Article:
When therapists are new to private practice, they often supplement their income by working for agencies or schools, while maintaining a part-time position in their private practices.

Hourly fees.

Some of the “high end/boutique” therapists I work with charge $250/hr. I have one therapist client who charges $450/hr for phone conferences. Plenty of others charge $100-120/hr while seeing between 23-28 clients/week.

Marketing strategy and website.

Having a strong marketing strategy often results in more clients and higher wages. Supplemental online courses and webinars. These allow therapists to continually supplement their income.

A Final Note on Therapist Salaries

Before jumping to conclusions, it’s important to consider the elements that factor into the above figures. With any statistical data, these numbers are meaningless unless you understand what elements generate the sum.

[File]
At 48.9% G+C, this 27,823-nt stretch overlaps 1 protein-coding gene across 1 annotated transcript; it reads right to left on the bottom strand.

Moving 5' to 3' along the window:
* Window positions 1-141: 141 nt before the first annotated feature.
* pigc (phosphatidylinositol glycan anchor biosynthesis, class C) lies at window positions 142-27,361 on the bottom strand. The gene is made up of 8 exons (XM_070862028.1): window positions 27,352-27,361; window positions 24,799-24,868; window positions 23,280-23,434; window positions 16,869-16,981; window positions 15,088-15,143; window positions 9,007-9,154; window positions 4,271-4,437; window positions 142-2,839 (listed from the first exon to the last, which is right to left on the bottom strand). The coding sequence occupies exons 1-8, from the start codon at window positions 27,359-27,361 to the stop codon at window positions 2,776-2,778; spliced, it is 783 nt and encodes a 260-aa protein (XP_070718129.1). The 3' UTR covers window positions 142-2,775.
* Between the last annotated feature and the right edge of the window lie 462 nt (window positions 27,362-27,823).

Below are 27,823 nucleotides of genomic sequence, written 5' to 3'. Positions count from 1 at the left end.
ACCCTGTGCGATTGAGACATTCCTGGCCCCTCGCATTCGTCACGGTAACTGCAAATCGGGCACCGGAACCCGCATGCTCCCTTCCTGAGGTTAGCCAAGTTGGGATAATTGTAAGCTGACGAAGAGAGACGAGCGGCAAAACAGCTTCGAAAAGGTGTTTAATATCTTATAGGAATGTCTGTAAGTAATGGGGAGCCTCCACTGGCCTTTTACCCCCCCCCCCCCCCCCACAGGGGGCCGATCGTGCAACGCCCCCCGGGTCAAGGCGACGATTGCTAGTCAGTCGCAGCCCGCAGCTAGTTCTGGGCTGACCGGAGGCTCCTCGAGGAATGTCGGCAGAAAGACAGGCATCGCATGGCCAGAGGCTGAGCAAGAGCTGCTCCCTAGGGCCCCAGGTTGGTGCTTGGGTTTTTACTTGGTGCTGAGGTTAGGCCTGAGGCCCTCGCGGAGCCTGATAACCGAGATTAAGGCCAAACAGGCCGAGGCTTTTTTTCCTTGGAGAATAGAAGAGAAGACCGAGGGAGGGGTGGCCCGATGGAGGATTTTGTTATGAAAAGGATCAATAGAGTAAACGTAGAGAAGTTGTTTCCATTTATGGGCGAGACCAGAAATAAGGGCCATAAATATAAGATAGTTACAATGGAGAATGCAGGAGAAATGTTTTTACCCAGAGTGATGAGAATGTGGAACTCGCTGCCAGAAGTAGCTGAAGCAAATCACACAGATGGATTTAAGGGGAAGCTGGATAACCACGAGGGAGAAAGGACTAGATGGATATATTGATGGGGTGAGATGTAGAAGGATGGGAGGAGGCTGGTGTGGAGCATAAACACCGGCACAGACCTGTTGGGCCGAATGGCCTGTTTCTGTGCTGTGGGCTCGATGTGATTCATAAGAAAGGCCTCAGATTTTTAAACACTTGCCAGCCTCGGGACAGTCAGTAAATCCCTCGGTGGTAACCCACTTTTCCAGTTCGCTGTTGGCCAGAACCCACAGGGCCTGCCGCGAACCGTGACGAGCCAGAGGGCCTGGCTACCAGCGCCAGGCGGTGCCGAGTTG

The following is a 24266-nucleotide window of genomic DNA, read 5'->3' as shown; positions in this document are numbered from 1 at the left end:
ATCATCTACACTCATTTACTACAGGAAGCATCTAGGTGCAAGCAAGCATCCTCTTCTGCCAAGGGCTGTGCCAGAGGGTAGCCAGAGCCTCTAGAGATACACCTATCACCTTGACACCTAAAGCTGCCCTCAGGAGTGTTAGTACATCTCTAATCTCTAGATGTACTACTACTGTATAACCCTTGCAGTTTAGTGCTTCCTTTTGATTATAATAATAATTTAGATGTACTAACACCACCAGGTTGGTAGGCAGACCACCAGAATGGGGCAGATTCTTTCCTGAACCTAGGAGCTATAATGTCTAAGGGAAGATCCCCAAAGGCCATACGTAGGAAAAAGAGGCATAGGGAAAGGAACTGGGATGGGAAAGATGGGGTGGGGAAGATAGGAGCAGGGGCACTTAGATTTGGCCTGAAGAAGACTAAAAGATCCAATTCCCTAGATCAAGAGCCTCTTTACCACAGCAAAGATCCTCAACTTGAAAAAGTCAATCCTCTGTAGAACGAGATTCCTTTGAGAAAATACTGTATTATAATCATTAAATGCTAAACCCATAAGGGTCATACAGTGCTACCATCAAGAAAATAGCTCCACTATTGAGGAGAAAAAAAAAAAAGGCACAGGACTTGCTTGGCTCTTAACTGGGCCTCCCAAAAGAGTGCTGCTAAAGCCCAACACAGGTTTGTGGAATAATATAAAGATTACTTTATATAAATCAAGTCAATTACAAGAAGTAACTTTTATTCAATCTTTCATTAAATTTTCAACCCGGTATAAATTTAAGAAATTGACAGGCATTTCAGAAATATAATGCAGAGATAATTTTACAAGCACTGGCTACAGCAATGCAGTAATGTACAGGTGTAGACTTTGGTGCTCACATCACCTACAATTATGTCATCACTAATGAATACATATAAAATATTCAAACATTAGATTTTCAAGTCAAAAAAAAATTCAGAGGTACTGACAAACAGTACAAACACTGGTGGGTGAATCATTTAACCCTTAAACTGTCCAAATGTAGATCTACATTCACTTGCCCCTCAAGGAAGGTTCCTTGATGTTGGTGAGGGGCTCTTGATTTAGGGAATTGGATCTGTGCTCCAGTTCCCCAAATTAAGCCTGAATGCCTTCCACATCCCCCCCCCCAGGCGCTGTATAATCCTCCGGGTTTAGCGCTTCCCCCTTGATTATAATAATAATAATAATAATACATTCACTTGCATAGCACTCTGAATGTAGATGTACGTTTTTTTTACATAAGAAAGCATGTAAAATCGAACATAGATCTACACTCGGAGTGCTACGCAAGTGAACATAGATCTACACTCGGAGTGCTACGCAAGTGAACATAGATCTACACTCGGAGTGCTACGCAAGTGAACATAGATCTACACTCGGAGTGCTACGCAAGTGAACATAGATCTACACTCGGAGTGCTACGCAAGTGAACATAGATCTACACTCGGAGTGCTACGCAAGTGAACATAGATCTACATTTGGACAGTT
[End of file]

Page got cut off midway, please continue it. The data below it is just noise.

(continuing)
Remember, there is no set-in-stone salary. Some therapists make $30,000 a year while others fill their bank account thanks to a six-figure salary. The variations can be extreme. And are dictated by whether or not a therapist works for the government, a hospital or other healthcare facility, or has their own private practice.

How much you make isn’t dependent on data, but on you.

There is a Wide Range of Earning Potential for Therapists

How much does a therapist make
The question, “How much does a therapist make?” is, therefore, more complicated than it appears on the surface. The meaningful question should be: “How much money can I make moving forward?”

To increase your income you need to begin learning how to successfully market yourself.

By developing a solid marketing strategy—or by hiring a reputable, effective marketing company such as Counseling Wise—your income and practice can grow exponentially.

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The Top 8 Therapist Directories (Pros, Cons, and Costs to List Your Practice)